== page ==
Talking to Children About Tragedy

An experienced trainer at SeaWorld was pulled off a poolside platform by a killer whale Wednesday and was either thrashed to death or drowned as spectators were rushed out of the stands where they had gathered to watch the trained marine mammal perform, a SeaWorld official said.

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SeaWorld can have up to 1,000 visitors on any given day, many of them children, according to its Web site.

So what should parents say to their children if they have witnessed such a traumatic event? The ABC News Medical Unit asked Rahil D. Briggs, Psy.D., pediatric psychologist and director of Healthy Steps at The Comprehensive Family Care Center (CFCC) at Montefiore, to give parents advice on how to talk to their children about the incident.

Children of different ages will respond differently, Briggs said. Since she is an infant and toddler psychologist, she said she answered the questions with children from infants to 5 years old in mind.

Question: How should a parent address with their child what they have witnessed in order to help them deal with seeing this traumatic event?

Briggs: Parents themselves may be quite upset, understandably, after this incident. It is important to attempt to be calm and convey acceptance while talking with a child who has witnessed a traumatic event, such that the child will feel able to ask myriad questions and talk about the event whenever it is on his or her mind. Parents can share that they were scared, too, but should attempt to convey that the child is safe, secure, and the parent will remain an effective caregiver. If parents themselves experience recurring thoughts, difficulty sleeping, excessive tearfulness, etc., they may benefit from seeking professional help. Children will do much better if they feel that their parents are still in control, and will attempt to limit any exposure to harm or fearful events.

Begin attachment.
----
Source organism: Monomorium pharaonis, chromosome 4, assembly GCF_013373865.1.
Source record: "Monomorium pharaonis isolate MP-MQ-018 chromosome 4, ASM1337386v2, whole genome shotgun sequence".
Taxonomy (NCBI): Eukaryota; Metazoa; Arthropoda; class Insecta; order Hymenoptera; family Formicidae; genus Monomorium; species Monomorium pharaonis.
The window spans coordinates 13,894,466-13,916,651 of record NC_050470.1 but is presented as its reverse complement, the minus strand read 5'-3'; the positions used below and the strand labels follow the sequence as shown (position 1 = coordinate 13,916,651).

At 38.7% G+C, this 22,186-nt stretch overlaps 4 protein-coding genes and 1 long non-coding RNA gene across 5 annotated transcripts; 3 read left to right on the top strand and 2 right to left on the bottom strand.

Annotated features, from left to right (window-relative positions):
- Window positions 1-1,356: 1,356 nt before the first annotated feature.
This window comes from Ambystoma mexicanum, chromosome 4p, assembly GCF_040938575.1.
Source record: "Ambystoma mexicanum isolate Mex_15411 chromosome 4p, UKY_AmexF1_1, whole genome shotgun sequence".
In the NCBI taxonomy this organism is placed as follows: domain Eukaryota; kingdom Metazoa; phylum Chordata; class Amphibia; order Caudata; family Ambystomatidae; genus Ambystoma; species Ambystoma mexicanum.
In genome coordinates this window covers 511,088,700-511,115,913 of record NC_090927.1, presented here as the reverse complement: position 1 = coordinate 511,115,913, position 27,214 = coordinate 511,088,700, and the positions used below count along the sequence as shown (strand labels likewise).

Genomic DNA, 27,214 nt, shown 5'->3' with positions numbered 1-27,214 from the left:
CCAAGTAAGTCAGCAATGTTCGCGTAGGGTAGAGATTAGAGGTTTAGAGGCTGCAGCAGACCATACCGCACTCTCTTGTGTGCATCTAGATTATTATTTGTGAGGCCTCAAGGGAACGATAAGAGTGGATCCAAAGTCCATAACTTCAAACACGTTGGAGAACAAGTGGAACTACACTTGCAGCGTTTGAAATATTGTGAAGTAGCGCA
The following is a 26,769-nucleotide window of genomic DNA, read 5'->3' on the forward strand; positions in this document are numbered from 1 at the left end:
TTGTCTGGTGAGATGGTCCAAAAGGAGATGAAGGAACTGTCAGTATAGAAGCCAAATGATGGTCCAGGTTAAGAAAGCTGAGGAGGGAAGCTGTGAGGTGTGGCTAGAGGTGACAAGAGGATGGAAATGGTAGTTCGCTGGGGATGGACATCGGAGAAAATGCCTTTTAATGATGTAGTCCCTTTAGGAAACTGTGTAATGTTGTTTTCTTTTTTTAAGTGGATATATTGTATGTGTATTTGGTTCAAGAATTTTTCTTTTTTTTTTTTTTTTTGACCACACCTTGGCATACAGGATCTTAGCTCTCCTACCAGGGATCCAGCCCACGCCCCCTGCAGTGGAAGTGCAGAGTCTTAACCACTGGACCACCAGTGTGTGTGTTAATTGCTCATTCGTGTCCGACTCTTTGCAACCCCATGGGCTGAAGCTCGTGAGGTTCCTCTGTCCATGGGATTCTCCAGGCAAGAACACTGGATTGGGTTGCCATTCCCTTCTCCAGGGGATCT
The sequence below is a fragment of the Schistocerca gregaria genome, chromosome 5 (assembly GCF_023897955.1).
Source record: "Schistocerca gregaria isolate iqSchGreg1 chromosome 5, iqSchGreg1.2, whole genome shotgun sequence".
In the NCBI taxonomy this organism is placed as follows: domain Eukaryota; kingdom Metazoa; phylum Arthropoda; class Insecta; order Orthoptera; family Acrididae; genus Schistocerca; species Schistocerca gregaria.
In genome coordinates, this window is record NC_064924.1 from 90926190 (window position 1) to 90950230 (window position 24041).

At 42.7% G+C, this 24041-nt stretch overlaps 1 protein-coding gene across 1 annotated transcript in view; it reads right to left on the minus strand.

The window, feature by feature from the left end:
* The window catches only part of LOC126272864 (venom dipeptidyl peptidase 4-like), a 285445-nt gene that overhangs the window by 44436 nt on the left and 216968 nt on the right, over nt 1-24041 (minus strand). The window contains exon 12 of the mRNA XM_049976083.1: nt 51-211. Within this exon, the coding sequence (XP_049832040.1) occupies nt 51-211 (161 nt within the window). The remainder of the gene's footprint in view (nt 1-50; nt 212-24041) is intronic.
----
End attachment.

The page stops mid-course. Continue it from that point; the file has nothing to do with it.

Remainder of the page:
Parents should gently ask their children if they are thinking about the incident, without pressing the issue too insistently. Do not assume that, because your child is young and not yet bringing up the topic themselves, they don't remember it. If children have questions, provide honest and brief answers, in a developmentally appropriate fashion. Parents can help children to construct cohesive narratives regarding the incident, as children will very often attempt to patch together the bits and pieces that they understand/remember. Although there may be a desire to watch news coverage of the incident, parents should seriously limit their children watching such coverage, as it can be traumatizing. Stick to routines. In the aftermath of such an unexpected trauma, the day-to-day routines of family life are important, and may help to restore some sense of normalcy. Allow a bit of extra time for cuddling, for bedtime routines, transitions, etc. If a child is in school, communicate with teachers regarding the incident, as they can help be an extra set of eyes, noting any concerns.

Question: What might be some of the signs in the weeks and months to come that a child could be experiencing the lingering effects of having witnessed something this traumatic?

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